Normally, for the issue of the Source Weekly right before BendFilm Festival starts, I make a mock schedule of how to catch all of my personal favorite things playing across the days so you can maximize your time there. This year, however, since the festival is a hybrid of in-person and virtual, this article won't just be a rigid schedule recommendation. A good majority of the films will be available to watch virtually, but four narratives and one of the documentaries are only available in person, so you can basically watch most of the films at your leisure.
Here's how it breaks down: Oct. 9-10 are in person and 7-17th are virtual. I'll let you know which movies on this list are available in which viewing format.
- Courtesy BendFilm
- "The Novice" would win all the awards in a just world.
"The Novice" - An electrifying psychological sports drama that feels like the hybrid baby of "Black Swan" and "Whiplash." Isabelle Furhman, in a just world, would get every single award ever for this. 11:45am on Oct. 9, 5:30pm on Oct. 10 or virtual.
"The Humans" - A domestic drama directed like a horror movie which somehow feels like a revolutionary way to make a movie. The entire cast (including Steven Yuen, Richard Jenkins, Amy Schumer and a never-better Beanie Feldstein) are absolutely astounding. Picture "Hereditary" with only human monsters. Noon on Oct. 9, 2:45pm on Oct. 10.
- Courtesy BendFilm
- "The Humans" features a cast that just won't quit.
"The First Wave" - A gut punch of a documentary focused on the first wave of COVID in NYC. This should be required viewing now for those not taking the virus seriously. A truly important film that made me cry entirely too much. 2:15pm on Oct. 9 and virtual.
"Language Lessons" - An absolute charmer of a comedy exploring platonic love in a way I'm not sure I've ever seen in a film before. I've been a massive fan of Natalie Morales ever since "The Middleman," so I hope this genuine and kind film outs her on an entirely new level. 2:45pm on Oct. 9, 12:30pm on Oct. 10.
"No Straight Lines: The Rise of Queer Comics" - A fascinating look at five queer comic visionaries and their art that gave voices to those without them. Heartwarming and lovely, this introduced me to several new artists I'd never heard of before. Oct. 9 at 4:30pm and Oct. 10 at 4:15, plus virtual.
"7 Days" - A romantic comedy set during the beginning of COVID that manages to be charming and funny while simultaneously being touching and beautiful. Check last week's writeup (still available at bendsource.com) for a more in-depth look. Virtual.
"Everything in the End" - A haunting cry for empathy at the end of the world. The Icelandic cinematography is breathtaking. Check last week's story at bendsource.com for a deeper look. Virtual.
- Courtesy BendFilm
- "Everything In The End" will melt you from the inside out.
"Cinema of Sleep" - Proof that genre can be an entire mood. Virtual.
"Grasshoppers" - An uncomfortable and honest look at a relationship starving for air. Heartbreaking and emotionally intense in ways that most films won't even touch. The two best performances I've seen in a film all year. Exhausting and unforgettable. Virtual.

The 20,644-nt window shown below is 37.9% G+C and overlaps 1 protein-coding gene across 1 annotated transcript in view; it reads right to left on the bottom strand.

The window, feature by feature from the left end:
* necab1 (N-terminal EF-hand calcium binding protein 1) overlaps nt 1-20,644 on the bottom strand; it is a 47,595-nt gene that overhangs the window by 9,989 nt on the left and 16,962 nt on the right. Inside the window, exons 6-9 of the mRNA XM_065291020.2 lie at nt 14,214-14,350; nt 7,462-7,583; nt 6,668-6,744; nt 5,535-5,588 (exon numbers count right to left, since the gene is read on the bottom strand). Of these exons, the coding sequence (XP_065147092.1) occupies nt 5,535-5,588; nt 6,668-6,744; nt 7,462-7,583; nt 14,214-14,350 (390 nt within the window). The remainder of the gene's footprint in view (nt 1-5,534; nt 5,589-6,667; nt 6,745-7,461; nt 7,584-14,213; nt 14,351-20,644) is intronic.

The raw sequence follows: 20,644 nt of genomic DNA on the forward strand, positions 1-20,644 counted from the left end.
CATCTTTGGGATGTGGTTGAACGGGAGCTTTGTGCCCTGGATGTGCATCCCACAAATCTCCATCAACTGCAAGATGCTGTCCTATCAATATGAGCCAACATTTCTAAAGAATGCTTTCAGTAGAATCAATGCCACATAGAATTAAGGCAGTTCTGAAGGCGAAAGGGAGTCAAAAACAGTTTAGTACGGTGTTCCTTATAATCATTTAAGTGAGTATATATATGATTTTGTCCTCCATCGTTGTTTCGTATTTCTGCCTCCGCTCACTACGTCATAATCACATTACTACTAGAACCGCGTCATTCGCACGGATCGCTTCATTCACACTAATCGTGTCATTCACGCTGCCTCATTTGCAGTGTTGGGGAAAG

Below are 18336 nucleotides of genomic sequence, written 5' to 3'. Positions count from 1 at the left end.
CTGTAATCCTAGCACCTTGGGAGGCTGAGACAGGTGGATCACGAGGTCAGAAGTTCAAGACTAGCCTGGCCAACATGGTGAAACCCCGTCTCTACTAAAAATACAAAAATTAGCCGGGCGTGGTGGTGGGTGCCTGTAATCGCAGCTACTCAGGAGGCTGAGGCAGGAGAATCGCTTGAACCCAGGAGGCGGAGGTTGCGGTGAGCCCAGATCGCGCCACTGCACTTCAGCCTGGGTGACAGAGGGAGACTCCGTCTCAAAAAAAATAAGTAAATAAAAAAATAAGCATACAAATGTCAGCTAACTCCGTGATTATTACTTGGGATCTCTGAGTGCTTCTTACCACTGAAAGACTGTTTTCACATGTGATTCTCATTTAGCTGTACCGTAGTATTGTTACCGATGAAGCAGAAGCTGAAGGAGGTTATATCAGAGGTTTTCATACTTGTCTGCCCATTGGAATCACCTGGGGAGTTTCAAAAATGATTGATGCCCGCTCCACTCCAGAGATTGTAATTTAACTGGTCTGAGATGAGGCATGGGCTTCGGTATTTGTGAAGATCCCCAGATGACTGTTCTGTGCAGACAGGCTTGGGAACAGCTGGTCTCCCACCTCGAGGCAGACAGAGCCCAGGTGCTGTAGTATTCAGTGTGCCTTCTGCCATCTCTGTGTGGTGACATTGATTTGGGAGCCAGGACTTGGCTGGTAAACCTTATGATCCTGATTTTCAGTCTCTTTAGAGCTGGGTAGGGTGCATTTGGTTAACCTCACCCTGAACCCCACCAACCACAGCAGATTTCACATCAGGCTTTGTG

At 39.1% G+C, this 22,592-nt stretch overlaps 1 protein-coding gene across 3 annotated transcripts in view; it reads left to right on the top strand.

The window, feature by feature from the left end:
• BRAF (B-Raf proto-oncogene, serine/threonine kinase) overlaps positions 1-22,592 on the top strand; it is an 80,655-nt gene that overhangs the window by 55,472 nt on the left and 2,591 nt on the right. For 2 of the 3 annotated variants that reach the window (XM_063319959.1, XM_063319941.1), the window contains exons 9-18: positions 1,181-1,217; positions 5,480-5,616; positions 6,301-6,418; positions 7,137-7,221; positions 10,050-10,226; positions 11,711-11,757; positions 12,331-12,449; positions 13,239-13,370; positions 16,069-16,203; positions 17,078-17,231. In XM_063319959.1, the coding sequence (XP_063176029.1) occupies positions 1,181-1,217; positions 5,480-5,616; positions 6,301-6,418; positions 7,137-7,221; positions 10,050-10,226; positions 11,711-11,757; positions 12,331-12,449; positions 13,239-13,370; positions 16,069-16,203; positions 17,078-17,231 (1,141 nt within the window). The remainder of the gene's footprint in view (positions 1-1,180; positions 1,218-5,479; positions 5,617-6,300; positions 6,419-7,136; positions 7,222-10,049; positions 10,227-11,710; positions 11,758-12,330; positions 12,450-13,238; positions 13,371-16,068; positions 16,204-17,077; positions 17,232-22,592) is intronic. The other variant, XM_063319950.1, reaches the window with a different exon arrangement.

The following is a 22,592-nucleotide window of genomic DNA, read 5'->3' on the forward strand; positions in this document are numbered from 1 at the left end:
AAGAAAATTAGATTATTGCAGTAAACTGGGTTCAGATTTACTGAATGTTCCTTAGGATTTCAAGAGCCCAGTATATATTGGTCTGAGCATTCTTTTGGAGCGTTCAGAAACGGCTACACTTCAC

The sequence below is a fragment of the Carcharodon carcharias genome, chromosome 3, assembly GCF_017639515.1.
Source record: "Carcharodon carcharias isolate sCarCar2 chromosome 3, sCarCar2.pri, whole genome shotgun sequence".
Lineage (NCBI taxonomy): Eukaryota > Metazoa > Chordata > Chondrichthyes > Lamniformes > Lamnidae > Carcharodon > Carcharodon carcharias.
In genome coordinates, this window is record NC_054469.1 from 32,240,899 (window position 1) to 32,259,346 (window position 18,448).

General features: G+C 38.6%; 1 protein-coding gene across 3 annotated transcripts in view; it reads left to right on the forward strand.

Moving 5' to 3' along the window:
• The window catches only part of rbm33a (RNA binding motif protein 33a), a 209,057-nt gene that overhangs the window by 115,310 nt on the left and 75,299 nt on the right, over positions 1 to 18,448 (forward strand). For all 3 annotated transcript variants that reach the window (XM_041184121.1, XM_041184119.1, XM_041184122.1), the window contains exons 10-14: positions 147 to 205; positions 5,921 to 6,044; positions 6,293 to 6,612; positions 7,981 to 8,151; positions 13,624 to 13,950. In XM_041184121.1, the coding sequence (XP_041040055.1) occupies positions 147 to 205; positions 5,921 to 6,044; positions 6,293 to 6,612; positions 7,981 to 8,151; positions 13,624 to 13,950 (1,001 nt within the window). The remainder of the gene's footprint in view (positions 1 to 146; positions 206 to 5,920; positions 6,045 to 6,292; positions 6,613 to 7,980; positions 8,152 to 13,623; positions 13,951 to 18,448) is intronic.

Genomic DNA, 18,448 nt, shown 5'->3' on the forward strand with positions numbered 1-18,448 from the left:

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While screenings of blocks of short films have always been part of BendFilm, this year each short block has a name, and a theme. Below are two of the "shorts blocks" and what they entail.
"The Unexpected" Shorts Block - Chock full of the weird and wonderful if that's your thing. Virtual. Includes:
"Inheritance" - How to get rid of a nasty ghost infestation. Finds a perfect balance between absurd and creepy.
"The Binding of Itzik" - Exploring kinks, one email at a time. Funny, sweet and incisive in its look at intimacy in all its many beautiful forms. One of the most sex-positive short films I've ever seen. I invented a word to describe this short: Kink-couraging!
"Freezerburn" - A bonkers romance about magical cat people, exploring our sexuality and the disturbances of intimacy.
"Washing Machine"- Animated lunacy about a deeply inappropriate washing machine. The horniest cartoon I've ever seen.
"The Tale of the Daughter" - A quirky and perfectly calibrated comedy about a young woman taking care of her hateful, sick mother and the ax that comes between them.
"Zombie Walk" - The best post-apocalyptic, COVID adjacent, Portland-set zombie short I've ever seen.
"I'm a Vampire" - A cute pandemic horror comedy about a little girl who thinks her parents' COVID safety precautions means she's a vampire. Gorgeous production design.
"On the Verge" Shorts Block -Filled with some of the most powerful and intense short films I've seen in years. Virtual. Includes:
"The Summer of Snakes" - A bittersweet coming-of-age drama shot with a genuine wistful nostalgia. Feels absolutely timeless.
"Lost Kings" - A very intense short about the lengths we will go to when completely out of food. A beautiful slice of empathy and understanding.
"Jungle" - Waking up to the worst moment of your entire life. Pulse pounding.
"The Ref" - Sometimes a second-grade basketball game can be the most intense thing ever.
"Vlada Goes to London" - Finds the universal in the personal. Such good vibes. This is one of THE filmmakers to watch from this festival.
BendFilm's Selin Sevinc, the head of festival programming, and Executive Director Todd Looby have done a truly remarkable job curating this year's festival, with choices so diverse and harmonious that there's not really a single film that I wouldn't recommend. Have fun diving into this phenomenal lineup.
Check bendfilm.org for times, locations and tickets.